The BINOM.DIST function in Excel is an essential Statistical Function that came into existence in 2010. The function is easy to understand in this first go.
So let us begin learning.
- When to Use BINOM.DIST Function in Excel?
- What does the Result of BINOM.DIST Function Implies Calculates?
- Syntax and Examples
- Examples to learn BINOM.DIST Function in Excel
When to Use BINOM.DIST Function in Excel?
The word BINOM.DIST represents binomial distribution. The BINOM.DIST Function in Excel is used to get the probability of a number of successes when the same experiment is conducted several times. The BINOM.DIST Function has further two kinds of results:-
- Probability Distribution – this gets us the probability of exactly x number of successes in n number of trials,
- Cumulative Distribution – we would get the probability of having at most x number of successes in n number of trials
What does the Result of BINOM.DIST Function Implies Calculates?
This can be understood with a simple example. Let us suppose tossing a coin is an experiment. Getting a head on the top of each coin is a success. We would repeat this experiment of tossing a coin 3 times. So the total number of trials n=3.
The following can be the possibilities when a coin is tossed three times:-
|Coin 1||Coin 2||Coin 3||Number of Heads|
There can be 8 possible outcomes when a coin is tossed 3 times
Let us suppose that getting a head on the coin is a success. The probability of getting a head on a coin is 1/2 and not getting a head is also 1/2 (tail on top). Therefore the probability of success is 1/2.
We want to get the probability of getting 2 heads when a coin is tossed three times. Here are three cases when we get two heads after tossing three coins.
So the probability of getting exactly two heads when a coin is tossed three times would be 3/8
This is when we use the probability function of getting x number of successes when an experiment is conducted n times
There can be another situation when we want the probability of almost 2 heads ( 0 heads + 1 head + 2 heads )coming when the coin is tossed 3 times. The following would be favorable outcomes.
Therefore the probability of getting at most 2 heads when a coin is tossed 3 times in 7/8
This is when we use Cumulative Distribution to get the probability of at most x successes when the experiment is conducted n times.
Syntax and Examples
The following points contain important notes about BINOM.DIST Function in Excel.
- number_s – This function asks for the number of successes out of n trials. It cannot be a negative value or a value greater than the actual number of trials performed ( you can’t get 4 heads when a coin is tossed three times )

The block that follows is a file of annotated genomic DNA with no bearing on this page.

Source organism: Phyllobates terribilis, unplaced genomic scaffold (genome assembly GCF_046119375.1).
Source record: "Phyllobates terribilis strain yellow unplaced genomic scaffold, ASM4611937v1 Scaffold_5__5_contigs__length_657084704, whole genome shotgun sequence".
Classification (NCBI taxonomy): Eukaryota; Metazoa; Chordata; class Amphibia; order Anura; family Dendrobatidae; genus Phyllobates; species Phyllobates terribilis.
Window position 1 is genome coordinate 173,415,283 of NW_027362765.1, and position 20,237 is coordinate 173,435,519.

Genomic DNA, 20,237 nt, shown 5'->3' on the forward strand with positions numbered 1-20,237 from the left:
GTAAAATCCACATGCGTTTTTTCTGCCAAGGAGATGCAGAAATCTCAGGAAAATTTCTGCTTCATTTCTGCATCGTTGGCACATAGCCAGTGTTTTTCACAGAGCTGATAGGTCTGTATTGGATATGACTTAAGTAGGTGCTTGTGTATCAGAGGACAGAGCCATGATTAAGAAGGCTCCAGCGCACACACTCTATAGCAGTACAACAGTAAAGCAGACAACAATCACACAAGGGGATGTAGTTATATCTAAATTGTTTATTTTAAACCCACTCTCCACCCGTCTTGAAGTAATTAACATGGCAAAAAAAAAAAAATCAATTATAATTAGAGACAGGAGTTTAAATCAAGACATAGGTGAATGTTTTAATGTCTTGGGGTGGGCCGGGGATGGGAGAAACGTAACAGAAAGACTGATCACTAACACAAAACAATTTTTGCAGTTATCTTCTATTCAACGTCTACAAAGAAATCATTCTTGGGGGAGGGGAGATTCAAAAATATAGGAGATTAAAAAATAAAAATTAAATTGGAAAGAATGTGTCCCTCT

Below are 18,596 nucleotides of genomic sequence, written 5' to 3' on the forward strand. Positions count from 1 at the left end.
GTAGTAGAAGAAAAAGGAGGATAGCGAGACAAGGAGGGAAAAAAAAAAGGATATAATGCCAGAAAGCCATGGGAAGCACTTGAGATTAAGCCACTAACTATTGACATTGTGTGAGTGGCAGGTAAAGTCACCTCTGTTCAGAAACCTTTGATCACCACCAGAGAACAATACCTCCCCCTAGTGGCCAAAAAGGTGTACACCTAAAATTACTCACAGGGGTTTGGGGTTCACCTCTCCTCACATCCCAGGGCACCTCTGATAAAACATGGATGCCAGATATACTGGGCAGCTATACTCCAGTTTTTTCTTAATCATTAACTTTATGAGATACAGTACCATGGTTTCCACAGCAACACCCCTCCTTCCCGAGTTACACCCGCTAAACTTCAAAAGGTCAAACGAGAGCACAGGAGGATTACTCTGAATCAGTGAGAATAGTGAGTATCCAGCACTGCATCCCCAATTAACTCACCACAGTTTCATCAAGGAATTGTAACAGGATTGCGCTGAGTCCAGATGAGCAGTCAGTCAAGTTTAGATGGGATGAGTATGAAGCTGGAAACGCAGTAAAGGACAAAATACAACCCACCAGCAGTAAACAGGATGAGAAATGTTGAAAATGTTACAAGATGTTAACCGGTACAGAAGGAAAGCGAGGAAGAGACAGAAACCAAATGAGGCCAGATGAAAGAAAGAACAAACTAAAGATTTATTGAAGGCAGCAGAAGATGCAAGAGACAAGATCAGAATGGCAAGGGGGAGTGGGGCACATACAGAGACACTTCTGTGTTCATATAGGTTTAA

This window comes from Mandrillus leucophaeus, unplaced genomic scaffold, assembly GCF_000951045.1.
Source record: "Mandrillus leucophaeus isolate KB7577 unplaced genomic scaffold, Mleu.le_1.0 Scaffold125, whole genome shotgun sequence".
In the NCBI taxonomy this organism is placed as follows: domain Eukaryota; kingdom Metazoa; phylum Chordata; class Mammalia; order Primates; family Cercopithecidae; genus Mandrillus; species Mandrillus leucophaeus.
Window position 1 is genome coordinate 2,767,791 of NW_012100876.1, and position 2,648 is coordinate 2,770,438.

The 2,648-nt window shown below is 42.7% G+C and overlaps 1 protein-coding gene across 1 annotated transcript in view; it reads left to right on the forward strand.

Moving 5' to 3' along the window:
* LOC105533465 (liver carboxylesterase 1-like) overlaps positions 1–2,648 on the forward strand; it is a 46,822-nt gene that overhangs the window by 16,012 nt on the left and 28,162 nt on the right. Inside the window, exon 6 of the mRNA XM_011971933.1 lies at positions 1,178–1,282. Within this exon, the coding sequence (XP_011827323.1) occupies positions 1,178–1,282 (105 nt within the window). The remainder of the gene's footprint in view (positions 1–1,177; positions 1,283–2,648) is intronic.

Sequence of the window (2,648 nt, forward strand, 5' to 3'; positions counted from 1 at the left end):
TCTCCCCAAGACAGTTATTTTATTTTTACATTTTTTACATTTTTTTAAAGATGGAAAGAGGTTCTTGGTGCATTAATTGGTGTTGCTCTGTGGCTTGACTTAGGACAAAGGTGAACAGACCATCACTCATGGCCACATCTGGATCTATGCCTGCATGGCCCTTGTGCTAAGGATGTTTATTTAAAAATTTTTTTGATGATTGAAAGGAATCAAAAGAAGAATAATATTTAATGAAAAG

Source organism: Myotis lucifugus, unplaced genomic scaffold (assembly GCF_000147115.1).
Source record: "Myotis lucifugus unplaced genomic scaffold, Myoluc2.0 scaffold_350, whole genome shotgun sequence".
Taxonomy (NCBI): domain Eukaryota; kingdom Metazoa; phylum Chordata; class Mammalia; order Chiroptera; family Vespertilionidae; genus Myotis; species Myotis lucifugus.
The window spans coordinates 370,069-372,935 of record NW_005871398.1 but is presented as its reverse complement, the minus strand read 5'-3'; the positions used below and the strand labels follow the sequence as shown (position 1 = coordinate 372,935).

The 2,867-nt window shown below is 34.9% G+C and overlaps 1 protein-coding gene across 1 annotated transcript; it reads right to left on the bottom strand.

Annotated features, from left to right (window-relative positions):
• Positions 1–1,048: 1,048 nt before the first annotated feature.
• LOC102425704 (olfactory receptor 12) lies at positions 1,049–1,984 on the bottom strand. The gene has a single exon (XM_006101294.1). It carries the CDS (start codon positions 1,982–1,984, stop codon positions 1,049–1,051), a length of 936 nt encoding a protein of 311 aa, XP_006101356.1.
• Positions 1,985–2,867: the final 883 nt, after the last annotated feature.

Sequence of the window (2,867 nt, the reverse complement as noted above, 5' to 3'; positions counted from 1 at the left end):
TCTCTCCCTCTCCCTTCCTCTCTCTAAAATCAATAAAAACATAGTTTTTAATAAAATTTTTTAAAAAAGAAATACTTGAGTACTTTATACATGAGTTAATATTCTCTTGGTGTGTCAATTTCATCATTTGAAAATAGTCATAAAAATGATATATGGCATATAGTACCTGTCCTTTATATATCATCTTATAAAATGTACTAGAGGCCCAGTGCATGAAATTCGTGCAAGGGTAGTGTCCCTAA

- trials – This is the number of times, the experiment is repeated ( rolling a dice 5 times, picking a card 10 times )
- probability_s – This is the probability of success in an experiment ( if getting 6 on dice is a success then the probability of getting a 6 when a die is rolled is 1/6 )
- cumulative – This argument is boolean and asks for the type of distribution. It can have two values.
- FALSE – We want to get the probability of exactly x successes.
- TRUE – We want the probability of at most x successes.
Examples to learn BINOM.DIST Function in Excel
In this section of the blog, we would be performing some experimentation with the BINOM.DIST Function.
Example 1 – Getting x Heads on Coin Tossed N Times
Let us suppose you have a coin and you tossed it once. There can be a head or a tail when on top of a coin upon tossing it. If Getting a Head on the coin is a success then the probability of success would be 1/2 or 0.50 or 50%.
If the same coin is tossed five times, then we want to find the probability of getting the head 2 times. Use the following BINOM.DIST function formula.
As a result, we get the probability of getting 2 heads when the coin is tossed 5 times to be 0.31 or 31%.
Explanation – The number of trials is 5 and the successes for which we want to find the probability is 3. So the number_s is 3 and trials argument is 5. Thereafter, the probability_s of getting success (head ) is 1/2 as each time the experiment is conducted ( coin is tossed ). At last, we set the cumulative argument as FALSE, as we want the result for exactly 2 heads.
If you want to get the probability of getting at most two heads, then you can keep the formula the same, just change the cumulative argument to TRUE.
This implies that the probability of getting at most 2 heads ( zero head or 1 head or 2 heads ) when the coin is tossed five times is 0.50 or 50%.
Example 2 – Success in Throwing a Dice
Let us suppose a man has a dice. He assumes that getting a 1 or 6 on the dice is a success when he rolls the dice. The probability of getting success is 2/6.
The man rolls the dice 10 times. We want to know his chances of getting success 7 times ( getting a 1 or 6 seven times ).
We would use the following BINOM.DIST Function Formula.
As a result, we know that his probability of getting a 1 or 6, seven times would be 0.02 or 2 %.
Explanation – We supplied the number_s and trials argument as 7 and 10 respectively. Success is defined by getting a 1 or 6 on the dice. Therefore, the probability_s argument is 2/6.
Similarly, we can find the chances of the man getting a one or six on dice at most 7 times, only by changing the cumulative argument to TRUE
This implies. that the chances of getting a one or six, more than 7 times is only 0.003 or 0.3 %
You can use the BINOM.DIST.RANGE Function for the number of successes lying in a range.
This brings us to the end of the blog.
Thank you for reading.
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